Looking for honest answers on this
Mon Jun 9 08:27:14 EDT 2014
I don't have a receiver/tuner on the first floor of my home. For 'at home' listening, I've switched appliances completely. I have a 'media center' PC connected to speakers on three floors. I listen to either WBZ's stream via radio.com, or Dennis and Callahan via WEEI.com each weekday morning. I don't use my smartphone as a 'transistor radio', but do, from time to time use an I-pad and a small Bose Bluetooth speaker to listen to both traditional and internet only 'radio', both live and time shifted.
I don't use Pandora, or Apple radio, or I heart radio. I do enjoy 'reelradio.com' and pay a subscription to listen to it's mobile streams so I-pad and Bluetooth speaker is an option.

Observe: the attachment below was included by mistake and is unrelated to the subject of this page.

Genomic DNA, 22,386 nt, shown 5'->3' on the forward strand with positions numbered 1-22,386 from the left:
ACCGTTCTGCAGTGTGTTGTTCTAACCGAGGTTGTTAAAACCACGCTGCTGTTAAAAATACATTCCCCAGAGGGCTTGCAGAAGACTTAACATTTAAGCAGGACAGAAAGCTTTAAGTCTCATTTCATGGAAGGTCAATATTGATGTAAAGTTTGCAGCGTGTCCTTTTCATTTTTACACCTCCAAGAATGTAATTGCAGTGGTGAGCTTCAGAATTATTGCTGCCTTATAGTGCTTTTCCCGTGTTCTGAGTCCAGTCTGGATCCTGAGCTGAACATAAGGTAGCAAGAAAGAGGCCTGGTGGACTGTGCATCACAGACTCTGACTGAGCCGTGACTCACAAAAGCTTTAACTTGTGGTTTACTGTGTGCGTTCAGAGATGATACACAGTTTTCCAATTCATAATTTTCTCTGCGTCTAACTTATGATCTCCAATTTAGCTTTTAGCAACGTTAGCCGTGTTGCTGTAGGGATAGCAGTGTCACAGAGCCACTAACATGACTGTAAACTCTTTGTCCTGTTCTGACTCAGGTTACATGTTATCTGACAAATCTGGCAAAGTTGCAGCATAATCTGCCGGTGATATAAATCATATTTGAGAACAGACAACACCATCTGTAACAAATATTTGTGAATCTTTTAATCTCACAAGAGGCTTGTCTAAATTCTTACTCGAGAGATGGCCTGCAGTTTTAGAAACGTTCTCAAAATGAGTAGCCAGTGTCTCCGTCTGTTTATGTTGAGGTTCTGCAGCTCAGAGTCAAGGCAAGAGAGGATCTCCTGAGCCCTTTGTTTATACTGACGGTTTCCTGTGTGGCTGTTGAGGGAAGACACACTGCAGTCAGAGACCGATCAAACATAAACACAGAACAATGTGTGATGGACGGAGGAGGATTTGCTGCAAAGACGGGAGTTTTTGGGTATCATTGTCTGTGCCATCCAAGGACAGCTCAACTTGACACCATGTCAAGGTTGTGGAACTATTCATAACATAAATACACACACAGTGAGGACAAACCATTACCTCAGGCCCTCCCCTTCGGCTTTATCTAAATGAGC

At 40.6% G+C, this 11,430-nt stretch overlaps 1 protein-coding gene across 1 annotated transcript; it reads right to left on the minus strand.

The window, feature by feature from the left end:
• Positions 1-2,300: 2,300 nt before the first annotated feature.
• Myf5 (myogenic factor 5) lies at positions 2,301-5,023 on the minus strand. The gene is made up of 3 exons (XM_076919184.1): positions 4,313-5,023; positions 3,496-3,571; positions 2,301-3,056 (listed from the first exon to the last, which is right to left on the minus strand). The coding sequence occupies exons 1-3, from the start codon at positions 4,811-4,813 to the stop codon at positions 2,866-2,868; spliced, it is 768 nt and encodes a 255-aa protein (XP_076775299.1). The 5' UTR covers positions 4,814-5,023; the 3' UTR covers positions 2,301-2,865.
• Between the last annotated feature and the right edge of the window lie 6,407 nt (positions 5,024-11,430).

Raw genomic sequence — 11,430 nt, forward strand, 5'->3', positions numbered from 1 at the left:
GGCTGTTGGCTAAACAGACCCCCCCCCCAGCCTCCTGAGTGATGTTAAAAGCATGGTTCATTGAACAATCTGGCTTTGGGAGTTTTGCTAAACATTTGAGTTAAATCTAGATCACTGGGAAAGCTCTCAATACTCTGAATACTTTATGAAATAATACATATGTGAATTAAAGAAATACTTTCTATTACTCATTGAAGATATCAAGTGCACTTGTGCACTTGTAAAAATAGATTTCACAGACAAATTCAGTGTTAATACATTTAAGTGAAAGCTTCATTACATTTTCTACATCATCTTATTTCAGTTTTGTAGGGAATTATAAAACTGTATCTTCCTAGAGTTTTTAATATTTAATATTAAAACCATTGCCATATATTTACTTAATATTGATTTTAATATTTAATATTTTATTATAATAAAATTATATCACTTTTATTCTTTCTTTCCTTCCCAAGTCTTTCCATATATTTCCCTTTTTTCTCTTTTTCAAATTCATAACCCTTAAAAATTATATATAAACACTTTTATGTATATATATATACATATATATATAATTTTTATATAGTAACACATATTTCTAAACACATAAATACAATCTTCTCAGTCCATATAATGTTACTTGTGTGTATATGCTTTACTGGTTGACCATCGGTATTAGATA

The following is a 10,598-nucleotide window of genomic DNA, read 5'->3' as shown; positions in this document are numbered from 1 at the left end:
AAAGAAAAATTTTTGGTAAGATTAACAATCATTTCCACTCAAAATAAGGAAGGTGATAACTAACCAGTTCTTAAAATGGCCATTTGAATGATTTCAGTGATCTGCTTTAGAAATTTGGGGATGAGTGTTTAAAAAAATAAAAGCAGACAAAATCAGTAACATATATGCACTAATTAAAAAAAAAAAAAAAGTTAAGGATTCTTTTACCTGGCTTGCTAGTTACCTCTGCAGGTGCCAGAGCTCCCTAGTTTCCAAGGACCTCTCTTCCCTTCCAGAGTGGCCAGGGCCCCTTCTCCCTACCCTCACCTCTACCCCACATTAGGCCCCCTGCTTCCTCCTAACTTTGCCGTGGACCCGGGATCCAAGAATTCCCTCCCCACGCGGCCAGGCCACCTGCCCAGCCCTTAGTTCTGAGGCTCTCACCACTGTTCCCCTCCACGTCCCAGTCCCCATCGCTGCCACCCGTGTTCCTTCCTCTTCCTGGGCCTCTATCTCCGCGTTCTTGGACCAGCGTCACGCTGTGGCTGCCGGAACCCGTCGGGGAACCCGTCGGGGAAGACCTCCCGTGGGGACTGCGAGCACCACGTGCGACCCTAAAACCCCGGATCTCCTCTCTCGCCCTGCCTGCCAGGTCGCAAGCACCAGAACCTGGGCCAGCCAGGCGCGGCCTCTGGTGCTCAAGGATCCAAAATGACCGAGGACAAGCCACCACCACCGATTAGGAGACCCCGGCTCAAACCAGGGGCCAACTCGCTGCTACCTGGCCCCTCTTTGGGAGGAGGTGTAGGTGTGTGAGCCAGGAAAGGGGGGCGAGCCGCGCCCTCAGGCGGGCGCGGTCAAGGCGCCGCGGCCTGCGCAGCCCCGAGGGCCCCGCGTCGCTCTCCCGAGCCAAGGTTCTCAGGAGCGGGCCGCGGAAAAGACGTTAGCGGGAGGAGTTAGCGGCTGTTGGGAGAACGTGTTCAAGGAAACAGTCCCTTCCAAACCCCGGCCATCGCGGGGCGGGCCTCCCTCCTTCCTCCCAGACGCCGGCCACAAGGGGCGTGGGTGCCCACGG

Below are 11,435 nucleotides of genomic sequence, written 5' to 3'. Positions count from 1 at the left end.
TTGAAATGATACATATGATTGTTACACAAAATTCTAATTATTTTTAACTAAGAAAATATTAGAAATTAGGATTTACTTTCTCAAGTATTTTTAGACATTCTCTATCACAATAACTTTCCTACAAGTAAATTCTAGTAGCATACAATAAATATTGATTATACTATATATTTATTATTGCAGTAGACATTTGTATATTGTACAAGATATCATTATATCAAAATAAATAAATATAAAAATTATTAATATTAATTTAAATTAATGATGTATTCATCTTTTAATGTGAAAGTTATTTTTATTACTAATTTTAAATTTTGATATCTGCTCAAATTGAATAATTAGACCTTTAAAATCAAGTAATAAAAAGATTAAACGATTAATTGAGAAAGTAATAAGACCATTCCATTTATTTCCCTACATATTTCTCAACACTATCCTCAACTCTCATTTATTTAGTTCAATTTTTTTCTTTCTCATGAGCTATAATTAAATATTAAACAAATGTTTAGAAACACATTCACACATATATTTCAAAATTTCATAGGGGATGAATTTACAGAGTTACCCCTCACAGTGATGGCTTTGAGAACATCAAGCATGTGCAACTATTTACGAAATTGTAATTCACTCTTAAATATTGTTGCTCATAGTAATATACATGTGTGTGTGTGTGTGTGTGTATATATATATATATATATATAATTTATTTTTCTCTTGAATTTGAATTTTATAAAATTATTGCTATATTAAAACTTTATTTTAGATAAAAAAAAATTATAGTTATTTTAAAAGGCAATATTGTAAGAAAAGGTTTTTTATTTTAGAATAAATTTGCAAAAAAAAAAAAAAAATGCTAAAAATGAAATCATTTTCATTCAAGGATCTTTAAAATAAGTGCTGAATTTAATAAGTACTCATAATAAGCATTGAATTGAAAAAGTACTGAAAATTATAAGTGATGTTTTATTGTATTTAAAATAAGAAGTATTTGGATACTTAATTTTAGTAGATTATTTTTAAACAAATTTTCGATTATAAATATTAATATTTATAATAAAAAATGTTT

In the car, my listening pattern is similar to Donna's, though some listening also takes place on an I-pod classic, plugged into the car's entertainment system, dedicated to podcasts of many NPR shows (Marketplace, Wait Wait, This American Life) that I download weekly and 'binge listen' to on longer rides.
I work 'in radio', but long ago felt that radio became an audio content business (though it really is the ADVERTISING business) heard across many different delivery systems.
Sent from my iPhone
> On Jun 9, 2014, at 3:39 AM, Kevin Vahey <firstname.lastname@example.org> wrote:
> Here we are in the year 2014.
> How many of US ( radio geeks) still listen with terrestrial receivers? When
> you can hear a station clearly online why bother listening to what maybe a
> challenged signal,
> I am guilty of this and it bothers me.
> Discuss please
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